President Obama announced Sunday night that Osama bin Laden was killed in a compound in Abottabad, Pakistan:
” . . . shortly after taking office, I directed Leon Panetta, the director of the CIA, to make the killing or capture of bin Laden the top priority of our war against al Qaeda, even as we continued our broader efforts to disrupt, dismantle, and defeat his network.
Then, last August, after years of painstaking work by our intelligence community, I was briefed on a possible lead to bin Laden. It was far from certain, and it took many months to run this thread to ground. I met repeatedly with my national security team as we developed more information about the possibility that we had located bin Laden hiding within a compound deep inside of Pakistan. And finally, last week, I determined that we had enough intelligence to take action, and authorized an operation to get Osama bin Laden and bring him to justice.”
Slightly after 1:00 a.m. Sunday, a U.S. Joint Special Operations Force attacked, and almost ten years after the attacks of Sept. 11, 2001, the man who served as icon for violent networks is gone. From an intelligence standpoint, it is regrettable that bin Laden was not captured alive. He could have been a useful intelligence source. But the pursuit and its conclusion still demonstrate what rational, effective intelligence looks like.
After bin Laden went missing in late 2001, Bush and Cheney publicly downplayed bin Laden. Bush administration emails also show little interest in bin Laden behind the scenes.
Prolonged inquiry under the Freedom of Information Act (FOIA) has produced emails between the Bush White House and offices in the Bush Justice Department. The FOIA search included email records from former Attorney General John Ashcroft; Michael Chertoff, previously assistant attorney general in the Criminal Division and later secretary of Homeland Security; former Deputy Attorney Gen. James Comey; former Deputy Attorney Gen. Paul McNulty; Philip J. Perry, acting associate attorney general and son-in-law of Vice President Dick Cheney; former Associate Attorney Gen. Jay B. Stephens; and David Ayres, Ashcroft’s chief of staff.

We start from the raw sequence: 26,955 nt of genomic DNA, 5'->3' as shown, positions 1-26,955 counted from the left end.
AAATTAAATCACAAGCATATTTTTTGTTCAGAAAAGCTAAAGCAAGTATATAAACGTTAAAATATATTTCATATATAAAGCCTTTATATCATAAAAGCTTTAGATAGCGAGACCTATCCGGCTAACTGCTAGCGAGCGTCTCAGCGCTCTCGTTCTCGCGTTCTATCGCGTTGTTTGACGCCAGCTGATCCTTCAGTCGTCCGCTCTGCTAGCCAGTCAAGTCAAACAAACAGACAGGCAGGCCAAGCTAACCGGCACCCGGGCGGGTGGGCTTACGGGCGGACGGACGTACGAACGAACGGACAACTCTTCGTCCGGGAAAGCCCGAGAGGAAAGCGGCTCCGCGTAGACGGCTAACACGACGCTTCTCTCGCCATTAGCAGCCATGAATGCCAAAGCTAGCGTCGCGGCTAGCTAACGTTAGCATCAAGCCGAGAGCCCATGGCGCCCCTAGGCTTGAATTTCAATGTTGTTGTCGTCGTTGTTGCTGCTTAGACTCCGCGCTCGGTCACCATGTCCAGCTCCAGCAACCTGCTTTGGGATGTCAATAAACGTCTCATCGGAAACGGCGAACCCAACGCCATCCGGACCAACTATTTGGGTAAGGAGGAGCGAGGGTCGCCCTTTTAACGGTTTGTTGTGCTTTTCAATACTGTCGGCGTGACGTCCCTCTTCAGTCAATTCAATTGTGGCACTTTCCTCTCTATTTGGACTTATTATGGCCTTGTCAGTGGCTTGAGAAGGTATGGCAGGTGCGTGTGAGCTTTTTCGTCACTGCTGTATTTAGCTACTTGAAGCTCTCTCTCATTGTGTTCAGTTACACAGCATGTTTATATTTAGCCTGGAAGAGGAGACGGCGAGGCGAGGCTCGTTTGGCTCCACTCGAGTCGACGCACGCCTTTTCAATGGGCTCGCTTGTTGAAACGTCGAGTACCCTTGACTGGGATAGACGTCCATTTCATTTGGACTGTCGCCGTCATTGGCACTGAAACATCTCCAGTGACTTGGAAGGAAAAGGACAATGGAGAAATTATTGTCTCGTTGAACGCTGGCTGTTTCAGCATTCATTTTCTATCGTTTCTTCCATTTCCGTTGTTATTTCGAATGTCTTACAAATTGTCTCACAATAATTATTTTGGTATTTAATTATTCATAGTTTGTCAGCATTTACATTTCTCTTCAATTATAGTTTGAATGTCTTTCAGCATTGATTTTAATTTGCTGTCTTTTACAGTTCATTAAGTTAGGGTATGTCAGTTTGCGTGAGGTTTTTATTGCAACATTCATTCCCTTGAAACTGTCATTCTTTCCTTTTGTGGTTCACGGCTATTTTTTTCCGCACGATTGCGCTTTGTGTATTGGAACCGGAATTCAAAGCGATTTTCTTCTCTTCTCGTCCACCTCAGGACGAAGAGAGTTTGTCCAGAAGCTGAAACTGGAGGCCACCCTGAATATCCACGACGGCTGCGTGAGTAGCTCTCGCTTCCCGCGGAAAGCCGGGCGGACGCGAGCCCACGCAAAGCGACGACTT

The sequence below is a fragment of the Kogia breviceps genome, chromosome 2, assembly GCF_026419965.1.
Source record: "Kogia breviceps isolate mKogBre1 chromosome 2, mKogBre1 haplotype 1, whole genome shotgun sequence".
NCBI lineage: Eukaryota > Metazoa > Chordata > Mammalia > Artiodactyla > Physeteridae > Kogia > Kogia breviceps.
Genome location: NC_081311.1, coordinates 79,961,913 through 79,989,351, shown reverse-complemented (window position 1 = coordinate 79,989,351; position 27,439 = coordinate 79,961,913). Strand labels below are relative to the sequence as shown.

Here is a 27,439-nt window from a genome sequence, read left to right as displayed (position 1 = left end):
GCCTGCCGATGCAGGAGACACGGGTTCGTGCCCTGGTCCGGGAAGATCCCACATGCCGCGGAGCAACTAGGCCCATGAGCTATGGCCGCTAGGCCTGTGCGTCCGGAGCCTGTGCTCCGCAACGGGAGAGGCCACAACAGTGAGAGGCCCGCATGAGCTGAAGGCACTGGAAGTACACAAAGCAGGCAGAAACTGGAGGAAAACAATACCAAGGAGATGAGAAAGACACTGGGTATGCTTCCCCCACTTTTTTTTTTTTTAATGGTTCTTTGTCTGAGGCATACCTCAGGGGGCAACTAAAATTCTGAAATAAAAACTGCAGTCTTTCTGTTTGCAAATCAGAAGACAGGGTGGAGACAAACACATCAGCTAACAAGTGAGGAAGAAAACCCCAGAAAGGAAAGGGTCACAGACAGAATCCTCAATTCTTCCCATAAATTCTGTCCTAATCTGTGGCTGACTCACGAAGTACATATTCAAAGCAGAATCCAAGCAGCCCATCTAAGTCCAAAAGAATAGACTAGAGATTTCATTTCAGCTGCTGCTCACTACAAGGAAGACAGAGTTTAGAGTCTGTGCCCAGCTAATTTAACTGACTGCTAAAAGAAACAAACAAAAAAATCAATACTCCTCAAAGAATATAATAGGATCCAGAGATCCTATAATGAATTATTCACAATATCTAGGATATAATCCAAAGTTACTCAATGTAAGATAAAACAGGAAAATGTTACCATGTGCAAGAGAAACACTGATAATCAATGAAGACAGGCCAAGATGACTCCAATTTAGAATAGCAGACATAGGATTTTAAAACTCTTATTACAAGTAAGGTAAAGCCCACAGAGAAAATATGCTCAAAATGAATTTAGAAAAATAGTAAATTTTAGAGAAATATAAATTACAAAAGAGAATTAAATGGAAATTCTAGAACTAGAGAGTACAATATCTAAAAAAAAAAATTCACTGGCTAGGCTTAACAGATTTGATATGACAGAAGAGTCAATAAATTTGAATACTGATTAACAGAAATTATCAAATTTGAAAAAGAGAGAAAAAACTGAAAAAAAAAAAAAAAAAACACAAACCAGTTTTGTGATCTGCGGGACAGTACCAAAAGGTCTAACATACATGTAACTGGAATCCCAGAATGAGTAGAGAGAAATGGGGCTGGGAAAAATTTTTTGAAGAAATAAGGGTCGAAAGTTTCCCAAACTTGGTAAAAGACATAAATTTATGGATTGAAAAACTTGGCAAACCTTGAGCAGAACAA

The Office of Information Policy, which handles FOIA requests, found emails mentioning bin Laden in the Bush administration only in Attorney General and Office of Public Affairs records. Alberto Gonzales, Bush’s first White House counsel and then Attorney General, did not use email.
White House emails from 2001 through 2008, generally reported as missing, numbered in the millions. Thousands went between the White House and top Justice officials, through government accounts and private accounts including some at the Republican National Committee.
The FOIA requests produced 26 emails pertaining to Osama bin Laden. The 26 emails between Bush’s White House and his Justice Department that mention bin Laden break down as follows:
Seven insider emails referred to bin Laden in 2001. Five were press releases from White House Press Secretary Ari Fleischer, between Sept. 24 and Dec. 17. One was a copy of Bush’s address to the Joint Session of Congress a week after 9/11 sent around by Kenneth B. Mehlman, later chairman of the Republican National Committee, in which Bush mentioned “a person named Osama bin Laden.” The other email mention of bin Laden in 2001 occurred in a forwarded newspaper article about Ashcroft.
In 2002, one email referred to bin Laden—a bogus claim, forwarded under the heading “Do you remember?,” that Oliver North warned Congress about bin Laden in the Iran-Contra hearings but was shut off by then-Sen. Al Gore. North himself denied this claim, which is debunked on Snopes.com.
Three emails referred to bin Laden in 2003—one press briefing, one forwarded newspaper article, and a statement from Director of Public Affairs Mark Corallo criticizing a records access study.
In election year 2004, fifteen internal emails mentioned bin Laden–again, only forwarded press releases, newspaper articles, or talking points, some reacting to disclosure of the famous Aug. 6, 2001, Presidential Daily Briefing titled “Bin Laden Determined to Strike in U.S.”
In short, no email archives indicate that Bush’s inside circles were interested in capturing Osama bin Laden (or Mullah Omar of Afghanistan). A talking point, not a target–bin Laden became chiefly, as we now know, a public relations tool to gear up the invasion of Iraq.